Supreme Court to Decide If Georgia Went Too Far in Excluding All Blacks From Jury in 1987 Capital Case

This Oct. 13, 2015, photo shows the Supreme Court in Washington. The Supreme Court has so far resisted elaborating on two landmark decisions that established a nationwide right to defend one's home with a gun. That could change with a new appeal filed by gun owners that challenges a Chicago suburb's assault weapons ban. (PHOTO CREDIT: AP Photo/Jacquelyn Martin)
This Oct. 13, 2015, photo shows the Supreme Court in Washington. The Supreme Court has so far resisted elaborating on two landmark decisions that established a nationwide right to defend one’s home with a gun. That could change with a new appeal filed by gun owners that challenges a Chicago suburb’s assault weapons ban. (PHOTO CREDIT: AP Photo/Jacquelyn Martin)

“We have an arsenal of smoking guns,” a lawyer for a death row inmate told the Supreme Court on Monday.

The justices were considering a case on race discrimination in jury selection, and there seemed to be consensus that prosecutors in Georgia had crossed a constitutional line in 1987 in their efforts to exclude all blacks from a jury that would hear a capital case against a black man, Timothy T. Foster, who was accused of killing a white woman, Queen Madge White.

Prosecutors used peremptory challenges — ones that do not require giving a reason — to exclude every potential black juror.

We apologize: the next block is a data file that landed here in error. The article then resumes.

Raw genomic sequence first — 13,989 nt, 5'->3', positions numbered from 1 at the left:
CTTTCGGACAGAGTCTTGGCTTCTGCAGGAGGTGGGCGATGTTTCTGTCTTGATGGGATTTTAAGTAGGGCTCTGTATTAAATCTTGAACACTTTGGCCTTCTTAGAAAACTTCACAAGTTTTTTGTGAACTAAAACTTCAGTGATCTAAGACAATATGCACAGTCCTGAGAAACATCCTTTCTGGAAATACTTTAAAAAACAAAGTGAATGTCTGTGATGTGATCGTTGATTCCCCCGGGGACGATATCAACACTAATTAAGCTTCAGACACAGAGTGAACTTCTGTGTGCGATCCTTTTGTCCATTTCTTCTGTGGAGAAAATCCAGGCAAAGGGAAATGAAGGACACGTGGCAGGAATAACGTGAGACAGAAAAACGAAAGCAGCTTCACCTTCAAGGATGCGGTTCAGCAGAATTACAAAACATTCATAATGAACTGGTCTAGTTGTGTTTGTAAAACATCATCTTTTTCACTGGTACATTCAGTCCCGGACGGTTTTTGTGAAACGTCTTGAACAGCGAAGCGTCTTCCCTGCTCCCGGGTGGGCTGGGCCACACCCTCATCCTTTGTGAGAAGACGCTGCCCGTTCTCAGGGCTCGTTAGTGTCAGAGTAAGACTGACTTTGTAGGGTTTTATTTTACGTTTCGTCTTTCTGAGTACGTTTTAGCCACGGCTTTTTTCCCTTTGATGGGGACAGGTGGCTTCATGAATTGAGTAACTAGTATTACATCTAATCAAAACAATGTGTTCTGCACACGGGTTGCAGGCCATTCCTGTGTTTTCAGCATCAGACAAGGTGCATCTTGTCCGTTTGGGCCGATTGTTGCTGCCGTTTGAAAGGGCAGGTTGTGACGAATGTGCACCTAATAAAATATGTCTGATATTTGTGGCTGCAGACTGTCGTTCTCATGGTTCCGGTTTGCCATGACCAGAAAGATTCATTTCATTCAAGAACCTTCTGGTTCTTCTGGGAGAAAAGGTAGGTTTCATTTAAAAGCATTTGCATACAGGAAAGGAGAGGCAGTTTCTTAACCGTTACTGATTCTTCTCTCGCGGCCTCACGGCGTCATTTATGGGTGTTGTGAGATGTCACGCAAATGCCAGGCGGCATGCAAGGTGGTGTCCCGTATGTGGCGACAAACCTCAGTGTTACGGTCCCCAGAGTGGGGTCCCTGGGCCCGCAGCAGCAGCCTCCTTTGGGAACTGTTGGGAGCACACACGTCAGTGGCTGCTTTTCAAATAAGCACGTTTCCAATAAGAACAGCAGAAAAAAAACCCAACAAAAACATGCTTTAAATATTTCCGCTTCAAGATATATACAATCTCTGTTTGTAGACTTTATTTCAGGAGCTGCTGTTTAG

In 1986, in Batson v. Kentucky, the Supreme Court made an exception to the centuries-old rule that peremptory challenges are completely discretionary. It ruled that race discrimination in jury selection was unconstitutional and required lawyers accused of it to provide a nondiscriminatory explanation.

Such challenges are rare, and most lawyers are capable of offering reasons unrelated to race. Many legal experts say the Batson ruling has turned out to be toothless and symbolic. But Monday’s case, Foster v. Chatman, No. 14-8349, appeared poised to be an exception.

“Isn’t this as clear a Batson violation as this court is likely to see?” Justice Elena Kagan asked.

The case certainly had unusually vivid evidence. In notes that did not surface until decades after the trial, the result of a public records request, prosecutors had marked the names of black prospective jurors with a B and highlighted those names in green.

They circled the word “black” where potential jurors had noted their race on questionnaires. They ranked the black prospective jurors in case “it comes down to having to pick one of the black jurors,” as the prosecution’s investigator put it in a draft affidavit at the time.

In the end, prosecutors struck all four black potential jurors.

When challenged, Stephen Lanier, the lead prosecutor, denied that race had been a factor and offered other reasons for the strikes. The black prospective jurors were confused, incoherent, hostile, disrespectful or nervous, he said, and three did not make enough eye contact.

“All I have to do is have a race-neutral reason,” Mr. Lanier said at the time, “and all of these reasons that I have given the court are racially neutral.” The judge rejected the defense’s objection.

The Supreme Court’s more conservative members mostly discussed potential hurdles in the case. Justice Antonin Scalia, for instance, said the trial judge was in the best position to assess the prosecutors’ intent. “It’s sort of hard for us to do it on a cold record,” he said.

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SOURCE: NY Times, Adam Liptak